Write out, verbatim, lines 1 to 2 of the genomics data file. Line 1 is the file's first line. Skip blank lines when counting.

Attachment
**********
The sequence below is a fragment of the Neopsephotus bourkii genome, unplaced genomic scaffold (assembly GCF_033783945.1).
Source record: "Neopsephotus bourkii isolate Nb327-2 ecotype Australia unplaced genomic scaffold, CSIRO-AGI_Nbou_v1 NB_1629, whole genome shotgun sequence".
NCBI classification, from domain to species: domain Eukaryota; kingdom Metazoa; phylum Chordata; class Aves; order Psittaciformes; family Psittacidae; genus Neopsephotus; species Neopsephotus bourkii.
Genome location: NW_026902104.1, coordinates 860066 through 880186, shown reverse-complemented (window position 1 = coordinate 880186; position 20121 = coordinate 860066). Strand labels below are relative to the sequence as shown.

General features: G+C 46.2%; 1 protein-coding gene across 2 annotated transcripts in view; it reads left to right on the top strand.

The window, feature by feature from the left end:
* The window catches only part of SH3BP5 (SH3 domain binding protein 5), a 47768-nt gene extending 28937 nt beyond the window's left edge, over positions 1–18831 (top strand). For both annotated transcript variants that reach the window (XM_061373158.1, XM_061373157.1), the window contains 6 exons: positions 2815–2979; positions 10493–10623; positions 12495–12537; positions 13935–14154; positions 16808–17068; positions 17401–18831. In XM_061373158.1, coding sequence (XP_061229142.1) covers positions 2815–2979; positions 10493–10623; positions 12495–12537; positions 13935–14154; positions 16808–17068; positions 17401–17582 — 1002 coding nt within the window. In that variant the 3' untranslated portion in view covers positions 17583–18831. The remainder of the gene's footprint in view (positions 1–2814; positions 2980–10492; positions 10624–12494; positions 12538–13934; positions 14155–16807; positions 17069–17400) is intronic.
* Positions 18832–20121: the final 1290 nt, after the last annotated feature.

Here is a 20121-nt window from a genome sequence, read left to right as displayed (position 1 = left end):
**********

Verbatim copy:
The sequence below is a fragment of the Neopsephotus bourkii genome, unplaced genomic scaffold (assembly GCF_033783945.1).
Source record: "Neopsephotus bourkii isolate Nb327-2 ecotype Australia unplaced genomic scaffold, CSIRO-AGI_Nbou_v1 NB_1629, whole genome shotgun sequence".